We went over the panel in detail (the cabin heat, carb heat, and fuel shutoffs are all next to each other and have nearly identical knobs - what could possibly go wrong?!) and then started the engine. It fired right up after a couple blades and I confirmed we had fuel pressure. With everything in the green, I taxied over to the end of Runway 26. The gear uses bungees like the Cub but it felt like we were wallowing around much more as we rolled over the turf.

Airplane and instructor on the soft grass field

Lined up on the runway, I gently advanced the throttle and a firm push on the yoke brought the tail up off the ground. Soon we were climbing out - quickly. I've heard that Mr. Taylor built a plane that squeezed all the possible performance out of an 85 hp Continental; you won't hear me arguing that point. It was a hot, humid summer afternoon and we climbed at 500+ feet per minute all the way up to around 4,000 feet. Impressive.

I trimmed the plane for cruise and tried some dutch rolls to get a feel for the controls. Because of the way the yoke is shaped, I found it easy to inadvertently push or pull while trying to quickly deflect the ailerons. It took a minute but eventually I managed some relatively yaw-free rolls.

After that I did a couple steep turns in each direction, hitting my wake every time. That's always fun. Then I did a couple power-off stalls; the wing has a tendency to drop more than you see in a Cub, but it's not too bad. Work the rudders, stay coordinated, and you get a clean break with minimal roll. Jamie asked for some slow flight so I slowed down to 45-50 mph and made gentle 90-degree turns with the rudder.

Climbing into the tight cockpit requires some fun anatomical maneuvering

We were already rather nose-high so I pushed in the throttle, held the yoke back, and was rewarded with a very gentle power-on stall. Unlike the Cub, which just kind of suddenly stops flying, there was a noticeable buffet as we approached the stall. Relaxing the stick at that first indication resulted in essentially no altitude loss. I did another and held back longer; the break was still quite gentle.

Need to lose a couple thousand feet? Time for some forward slips. Full rudder to the stops, opposite aileron, and down we went. Not spectacularly fast, however. The airframe is quite streamlined; we never could exceed about -1,400 feet per minute in our descent. There's no vertical speed indicator in the Cub so I can't make a definitive comparison but it certainly seems to drop much faster. I wouldn't be surprised if a J-3 can drop at a clip of -2,000 feet per minute or better in a full-on, to-the-stops slip.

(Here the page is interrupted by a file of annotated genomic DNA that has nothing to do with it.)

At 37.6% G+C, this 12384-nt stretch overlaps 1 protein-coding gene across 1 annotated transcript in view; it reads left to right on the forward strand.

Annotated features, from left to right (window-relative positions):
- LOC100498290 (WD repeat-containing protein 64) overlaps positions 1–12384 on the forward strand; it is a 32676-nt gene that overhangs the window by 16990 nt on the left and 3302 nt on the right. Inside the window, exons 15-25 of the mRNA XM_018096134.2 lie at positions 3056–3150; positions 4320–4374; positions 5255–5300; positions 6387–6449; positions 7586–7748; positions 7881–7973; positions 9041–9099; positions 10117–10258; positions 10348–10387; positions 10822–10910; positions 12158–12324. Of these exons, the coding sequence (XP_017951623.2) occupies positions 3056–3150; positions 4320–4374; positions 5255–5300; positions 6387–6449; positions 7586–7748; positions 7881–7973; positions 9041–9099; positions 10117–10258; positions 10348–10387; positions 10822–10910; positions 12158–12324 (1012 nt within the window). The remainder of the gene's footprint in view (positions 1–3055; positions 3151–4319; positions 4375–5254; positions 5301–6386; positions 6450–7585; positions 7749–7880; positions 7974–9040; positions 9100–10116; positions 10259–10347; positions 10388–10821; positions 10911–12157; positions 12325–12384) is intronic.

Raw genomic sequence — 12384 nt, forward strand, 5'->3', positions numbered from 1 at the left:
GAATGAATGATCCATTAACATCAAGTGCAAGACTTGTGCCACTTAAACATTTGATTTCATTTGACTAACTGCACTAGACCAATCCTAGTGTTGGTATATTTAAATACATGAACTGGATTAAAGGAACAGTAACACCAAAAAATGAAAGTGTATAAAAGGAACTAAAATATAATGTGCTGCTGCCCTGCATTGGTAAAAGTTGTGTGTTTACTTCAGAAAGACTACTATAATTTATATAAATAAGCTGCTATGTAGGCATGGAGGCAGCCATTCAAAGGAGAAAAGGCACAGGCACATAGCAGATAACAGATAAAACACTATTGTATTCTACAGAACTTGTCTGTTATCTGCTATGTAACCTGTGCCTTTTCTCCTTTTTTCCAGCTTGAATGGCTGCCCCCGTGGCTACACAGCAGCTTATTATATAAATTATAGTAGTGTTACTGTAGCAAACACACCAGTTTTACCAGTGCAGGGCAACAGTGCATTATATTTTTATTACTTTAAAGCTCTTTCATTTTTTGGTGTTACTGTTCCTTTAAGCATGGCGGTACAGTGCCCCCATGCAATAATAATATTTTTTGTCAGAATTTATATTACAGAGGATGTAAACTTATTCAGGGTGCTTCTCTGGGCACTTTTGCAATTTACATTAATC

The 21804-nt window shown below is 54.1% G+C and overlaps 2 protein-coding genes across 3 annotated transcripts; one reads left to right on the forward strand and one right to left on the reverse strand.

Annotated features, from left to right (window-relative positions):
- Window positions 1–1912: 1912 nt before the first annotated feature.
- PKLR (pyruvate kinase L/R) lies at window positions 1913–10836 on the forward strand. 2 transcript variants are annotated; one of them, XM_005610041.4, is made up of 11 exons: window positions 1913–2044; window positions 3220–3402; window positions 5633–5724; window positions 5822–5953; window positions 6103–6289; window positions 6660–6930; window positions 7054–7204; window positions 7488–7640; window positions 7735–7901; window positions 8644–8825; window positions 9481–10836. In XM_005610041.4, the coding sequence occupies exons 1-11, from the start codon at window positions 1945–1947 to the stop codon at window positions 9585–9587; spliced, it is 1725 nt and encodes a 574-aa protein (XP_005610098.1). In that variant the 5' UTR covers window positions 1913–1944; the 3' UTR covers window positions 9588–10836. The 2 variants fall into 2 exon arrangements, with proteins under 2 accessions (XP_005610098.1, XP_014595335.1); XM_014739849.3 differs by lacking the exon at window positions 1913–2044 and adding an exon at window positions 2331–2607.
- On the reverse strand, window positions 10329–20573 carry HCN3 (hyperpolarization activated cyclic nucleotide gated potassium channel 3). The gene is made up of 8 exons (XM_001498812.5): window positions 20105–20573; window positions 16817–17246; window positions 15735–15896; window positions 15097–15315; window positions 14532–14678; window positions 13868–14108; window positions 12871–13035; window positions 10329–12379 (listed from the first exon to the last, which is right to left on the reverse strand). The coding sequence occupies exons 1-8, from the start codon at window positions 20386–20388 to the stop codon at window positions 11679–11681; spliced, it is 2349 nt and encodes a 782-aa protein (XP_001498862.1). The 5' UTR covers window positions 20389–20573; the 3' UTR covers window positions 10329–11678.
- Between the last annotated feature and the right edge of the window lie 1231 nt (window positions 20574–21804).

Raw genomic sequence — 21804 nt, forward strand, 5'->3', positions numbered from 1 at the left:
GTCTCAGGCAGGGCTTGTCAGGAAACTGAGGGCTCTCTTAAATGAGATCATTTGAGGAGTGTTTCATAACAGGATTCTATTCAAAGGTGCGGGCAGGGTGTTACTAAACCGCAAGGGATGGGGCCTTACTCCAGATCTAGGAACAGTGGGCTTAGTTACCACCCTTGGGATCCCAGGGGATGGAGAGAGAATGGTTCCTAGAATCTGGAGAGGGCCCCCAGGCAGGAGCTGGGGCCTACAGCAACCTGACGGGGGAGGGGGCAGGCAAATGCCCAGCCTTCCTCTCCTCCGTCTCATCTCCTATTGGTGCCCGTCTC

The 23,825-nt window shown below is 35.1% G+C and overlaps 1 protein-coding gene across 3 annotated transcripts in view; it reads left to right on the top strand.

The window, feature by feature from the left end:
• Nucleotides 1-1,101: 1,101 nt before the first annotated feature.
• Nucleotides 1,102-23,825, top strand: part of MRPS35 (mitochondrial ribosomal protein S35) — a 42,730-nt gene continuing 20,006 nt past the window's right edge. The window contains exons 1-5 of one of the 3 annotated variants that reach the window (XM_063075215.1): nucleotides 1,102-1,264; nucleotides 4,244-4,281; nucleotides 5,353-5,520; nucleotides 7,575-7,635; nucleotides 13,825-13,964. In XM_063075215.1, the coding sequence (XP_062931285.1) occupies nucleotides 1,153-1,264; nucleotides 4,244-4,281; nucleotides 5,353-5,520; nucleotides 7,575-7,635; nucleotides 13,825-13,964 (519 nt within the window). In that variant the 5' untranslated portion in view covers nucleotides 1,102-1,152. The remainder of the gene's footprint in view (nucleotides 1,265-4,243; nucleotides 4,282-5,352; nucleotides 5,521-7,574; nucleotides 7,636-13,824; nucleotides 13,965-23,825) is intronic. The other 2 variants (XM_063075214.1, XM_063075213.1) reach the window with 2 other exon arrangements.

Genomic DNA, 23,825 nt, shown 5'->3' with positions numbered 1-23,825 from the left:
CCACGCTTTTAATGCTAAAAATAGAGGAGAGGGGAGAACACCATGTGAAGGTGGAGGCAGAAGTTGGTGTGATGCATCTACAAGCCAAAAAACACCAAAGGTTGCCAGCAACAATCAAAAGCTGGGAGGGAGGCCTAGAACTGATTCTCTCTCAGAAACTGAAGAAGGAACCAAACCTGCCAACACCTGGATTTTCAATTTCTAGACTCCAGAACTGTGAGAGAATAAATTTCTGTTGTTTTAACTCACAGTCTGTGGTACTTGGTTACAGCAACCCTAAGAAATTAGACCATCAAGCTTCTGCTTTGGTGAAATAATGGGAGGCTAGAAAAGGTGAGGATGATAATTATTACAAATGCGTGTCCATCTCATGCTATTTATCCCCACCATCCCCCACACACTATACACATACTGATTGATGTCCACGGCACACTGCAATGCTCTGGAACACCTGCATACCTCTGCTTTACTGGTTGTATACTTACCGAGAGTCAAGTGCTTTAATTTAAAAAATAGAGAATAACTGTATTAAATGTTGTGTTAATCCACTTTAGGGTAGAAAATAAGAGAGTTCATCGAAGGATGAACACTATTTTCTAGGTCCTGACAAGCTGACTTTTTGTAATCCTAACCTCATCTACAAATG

A tad more sophisticated than what you'll find in a Cub!

On my way back to the airport I practiced one turn around a point. It had been a while since I last did any and I spotted a water tower that I've used for similar practice many times before. So I rolled into a gentle turn and held it in position under the left wing. As I said to Jamie, when you've got a GPS logger, even something as simple as flying in a circle can be a little fun...

Google Earth don't lie - I've still got it! ;-)

We entered the pattern and I flew a rather stabilized approach. I knew the sight picture would be different (you sit higher than in the Cub) so I would have a tendency to flare late. To compensate, I added power on short final with the intention of holding the plane off the ground - and we soon touched, ever so softly. Jamie said some nice things and my ego felt good but I'm honest at heart. I told him that it was mostly pure luck - I thought we were higher and it was only that soft because I had added power our descent rate was basically zero.

New sight picture starting to register, we went around twice more. The second landing wasn't anything to write home about. Like I said, that first one was more luck than anything. The third was much better, however, quite gentle if not a perfect three-pointer. At that point, we taxied over to the fuel pump and topped the tanks with nine gallons of 100LL.

Jamie asked if I wanted to fly the pattern solo a couple times. After all, why just taxi back when you're already at the end of the runway and the tiedown is in the middle of the field? I said he'd better stay in that right seat. Not that I thought I'd bend any metal... but I figured it was the smart thing to do.

So I took off for one final lap around the pattern and proved that to be a wise call. Not because I flubbed the landing, mind you. Au contraire - I managed a beautiful, three-point, total greaser where all the wheels gracefully kissed the grass right as I brought the stick all the way back into my chest! Had it been solo you could've dismissed all this as haughty pilot bloggery. But no, now I have a witness. Game, set, match.